So, you think you want to do shelter work and help cats. That is a good thing! We all love cats, and what could be wrong about wanting to help them in every way possible? Helping with adoptability, socializing, cleaning, or other kinds of volunteering, all make a difference. You’re contributing resources — your time — that directly or indirectly help cats.
I have volunteered in a few different shelters over the last 30 years and have done everything from walking dogs, playing with cats, brushing and clipping cats’ claws, to cleaning cages and common areas. It’s all good. But shelters can certainly vary. Keep your eyes and ears open as you explore the possibilities. Your observations or intuition may have a lot to tell you about whether you and a shelter may or may not be a good fit.
Here are some tips to making your volunteer experience all it can be.
1. Do you like the guiding philosophy of the place?
There are things you may not be able to discern until you’ve volunteered for a shelter for a while, but you could always ask up front. Are they a kill or a no-kill shelter? Does that matter to you? What are their adoption policies? Do they support TNR? You’ll be happiest in a shelter that’s aligned with your values.
2. Is your heart in shelter work?
There are many ways to help cats. I love working with the cats at the shelter. I even love cleaning cages, just because I get to be around so many different and wonderful cats. I can help spread the word on my Facebook page, for example, about particular cats for adoption. But shelter work might not end up being the way you want to help cats. I recently have gotten to know another cat/animal welfare go-getter here in Vermont, and I thought it was very insightful when she told me that she had started out volunteering for a shelter, but that her heart wasn’t really in that kind of work. She realized, as time went on, that she thought she could make more of a difference doing hands-on TNR. And that is what she did. She went on to found a non-profit that focuses on TNR in Vermont’s rural landscape, and she coordinates with area shelters. I think the thing I learned from this story is that there are many ways to help cats — you need to follow your passion.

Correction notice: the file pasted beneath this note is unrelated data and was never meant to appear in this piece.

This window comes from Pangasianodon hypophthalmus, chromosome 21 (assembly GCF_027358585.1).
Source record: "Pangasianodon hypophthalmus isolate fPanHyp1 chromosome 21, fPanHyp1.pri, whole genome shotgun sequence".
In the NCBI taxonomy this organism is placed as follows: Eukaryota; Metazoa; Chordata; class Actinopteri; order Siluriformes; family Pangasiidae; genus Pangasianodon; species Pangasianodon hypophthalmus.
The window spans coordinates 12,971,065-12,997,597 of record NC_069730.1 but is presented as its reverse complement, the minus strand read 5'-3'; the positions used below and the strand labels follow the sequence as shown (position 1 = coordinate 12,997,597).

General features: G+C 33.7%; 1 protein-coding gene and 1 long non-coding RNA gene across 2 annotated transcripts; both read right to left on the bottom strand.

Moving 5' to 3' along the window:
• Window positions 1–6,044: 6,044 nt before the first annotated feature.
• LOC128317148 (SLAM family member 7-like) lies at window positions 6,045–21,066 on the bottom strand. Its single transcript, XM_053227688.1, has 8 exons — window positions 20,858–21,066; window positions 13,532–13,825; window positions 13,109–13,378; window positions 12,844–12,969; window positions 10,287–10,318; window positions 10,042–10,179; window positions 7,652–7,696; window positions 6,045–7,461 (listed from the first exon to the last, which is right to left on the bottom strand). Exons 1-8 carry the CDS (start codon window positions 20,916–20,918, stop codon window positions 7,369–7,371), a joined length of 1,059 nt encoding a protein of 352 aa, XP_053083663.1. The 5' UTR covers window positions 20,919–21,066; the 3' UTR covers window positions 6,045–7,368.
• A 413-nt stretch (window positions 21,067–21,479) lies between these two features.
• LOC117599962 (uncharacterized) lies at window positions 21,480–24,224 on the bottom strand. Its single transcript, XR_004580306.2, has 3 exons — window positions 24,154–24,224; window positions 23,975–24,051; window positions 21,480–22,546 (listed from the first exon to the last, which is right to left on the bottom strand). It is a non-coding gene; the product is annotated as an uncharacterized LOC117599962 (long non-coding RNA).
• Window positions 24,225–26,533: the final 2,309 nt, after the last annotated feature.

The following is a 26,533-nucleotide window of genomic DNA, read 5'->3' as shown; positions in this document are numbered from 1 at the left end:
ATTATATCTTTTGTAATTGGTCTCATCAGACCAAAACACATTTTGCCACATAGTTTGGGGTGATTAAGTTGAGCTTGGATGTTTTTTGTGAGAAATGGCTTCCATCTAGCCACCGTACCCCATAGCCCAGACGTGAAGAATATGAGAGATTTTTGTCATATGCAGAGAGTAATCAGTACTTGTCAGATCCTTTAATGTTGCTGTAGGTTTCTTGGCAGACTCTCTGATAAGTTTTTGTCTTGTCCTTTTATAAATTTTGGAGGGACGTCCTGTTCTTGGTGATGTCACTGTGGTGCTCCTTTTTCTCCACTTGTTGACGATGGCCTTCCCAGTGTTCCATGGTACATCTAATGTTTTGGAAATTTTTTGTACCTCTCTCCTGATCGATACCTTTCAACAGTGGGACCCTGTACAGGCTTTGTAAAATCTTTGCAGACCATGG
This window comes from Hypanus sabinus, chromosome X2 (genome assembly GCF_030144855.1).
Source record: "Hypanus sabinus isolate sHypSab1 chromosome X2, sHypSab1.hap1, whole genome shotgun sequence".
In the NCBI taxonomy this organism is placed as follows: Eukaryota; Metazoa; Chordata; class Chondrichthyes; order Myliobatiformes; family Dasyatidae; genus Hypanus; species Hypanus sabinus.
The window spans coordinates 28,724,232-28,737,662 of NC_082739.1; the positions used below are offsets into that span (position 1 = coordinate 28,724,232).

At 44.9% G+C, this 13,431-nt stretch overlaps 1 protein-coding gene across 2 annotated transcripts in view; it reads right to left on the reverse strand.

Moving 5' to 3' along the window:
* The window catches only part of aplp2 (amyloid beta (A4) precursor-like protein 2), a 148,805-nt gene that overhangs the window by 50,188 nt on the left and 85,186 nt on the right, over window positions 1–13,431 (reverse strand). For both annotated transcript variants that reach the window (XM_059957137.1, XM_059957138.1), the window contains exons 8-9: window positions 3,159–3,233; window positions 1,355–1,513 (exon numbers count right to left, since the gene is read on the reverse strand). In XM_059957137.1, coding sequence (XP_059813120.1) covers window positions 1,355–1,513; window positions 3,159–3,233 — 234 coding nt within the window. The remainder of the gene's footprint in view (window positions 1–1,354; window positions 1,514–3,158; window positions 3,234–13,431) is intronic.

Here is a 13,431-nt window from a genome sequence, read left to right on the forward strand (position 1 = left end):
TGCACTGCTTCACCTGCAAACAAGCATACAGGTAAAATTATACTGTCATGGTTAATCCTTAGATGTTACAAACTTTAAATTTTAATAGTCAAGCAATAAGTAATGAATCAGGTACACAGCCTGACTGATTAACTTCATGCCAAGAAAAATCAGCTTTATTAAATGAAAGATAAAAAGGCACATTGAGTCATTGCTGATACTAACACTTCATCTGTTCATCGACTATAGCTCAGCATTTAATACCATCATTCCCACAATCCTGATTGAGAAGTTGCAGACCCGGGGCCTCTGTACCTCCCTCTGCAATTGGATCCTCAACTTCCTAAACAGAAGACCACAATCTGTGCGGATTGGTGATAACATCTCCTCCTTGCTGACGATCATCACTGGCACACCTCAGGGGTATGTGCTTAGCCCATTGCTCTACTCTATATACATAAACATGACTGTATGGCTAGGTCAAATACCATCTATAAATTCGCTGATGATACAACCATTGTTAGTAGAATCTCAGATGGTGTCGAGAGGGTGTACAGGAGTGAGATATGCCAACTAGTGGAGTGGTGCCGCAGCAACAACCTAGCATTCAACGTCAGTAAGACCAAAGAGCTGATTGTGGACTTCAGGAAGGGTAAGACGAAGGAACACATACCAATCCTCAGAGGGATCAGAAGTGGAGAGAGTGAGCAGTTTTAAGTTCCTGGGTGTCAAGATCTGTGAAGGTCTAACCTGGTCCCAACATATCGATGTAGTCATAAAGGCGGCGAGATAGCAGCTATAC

3. Can you handle shelter work emotionally?
Shelter work has never bothered me emotionally, which is surprising as I am highly sensitive. (Now, if I had to euthanize animals, that would be another story.) But for a friend of mine, volunteering in a shelter proved to be too much. She was emotionally impacted by the setting — many animals in cages waiting for homes. It was more than she could deal with. If you are like this but you want to help cats, organizations or shelters probably have many other ways that you can help out without actually being in the shelter environment. Could you do writing for the shelter? Assist with fundraising? Help with the website or social media? All these things free up time and resources so that you or others can help the animals.
4. Will the shelter let you bring your best gifts to your volunteer work?
Usually it’s been my experience that the shelters I’ve been at have tried to work with me so that we’re both happy. I guess it’s possible that some shelter might need a particular kind of help that you don’t want to give. If you’re going to be happier working with cats than walking dogs, for example, but the shelter you’ve approached only needs dog walkers at that time, you might stick it out, or you might consider another shelter.
5. What is the vibe of the shelter? What do you observe?
My girlfriend calls it “spidey sense” — what do you pick up on when you go to the shelter for the first or second or third time? Is it clean? Chaotic? Does the staff seem professional? Happy? Sullen or apathetic? How does staff treat the animals? All these things will help you decide whether it’s a place you want to volunteer at. You’ll be picking up on stuff that you might not even be aware of. Honor your observations.
When you volunteer in any capacity to help cats, it’s a huge gift! Make sure that the match of your time and talents to the entity of your choice (shelter, non-profit, grassroots group, whatever) is a good match for you!
More by Catherine Holm:
About Catherine Holm: Told that she is funny but doesn’t know it, accused of being an unintentional con artist by her husband, quiet, with frequent unannounced bursts into dancing liveliness, Cat Holm loves writing about, working for, and living with cats. She is the author of The Great Purr, the cat-themed memoir Driving with Cats: Ours for a Short Time, the creator of Ann Catanzaro cat fantasy story gift books, and the author of two short story collections. She loves to dance, be outside whenever possible, read, play with cats, make music, do and teach yoga, and write. Cat lives in the woods, which she loves as much as really dark chocolate, and gets regular inspiration shots along with her double espresso shots from the city.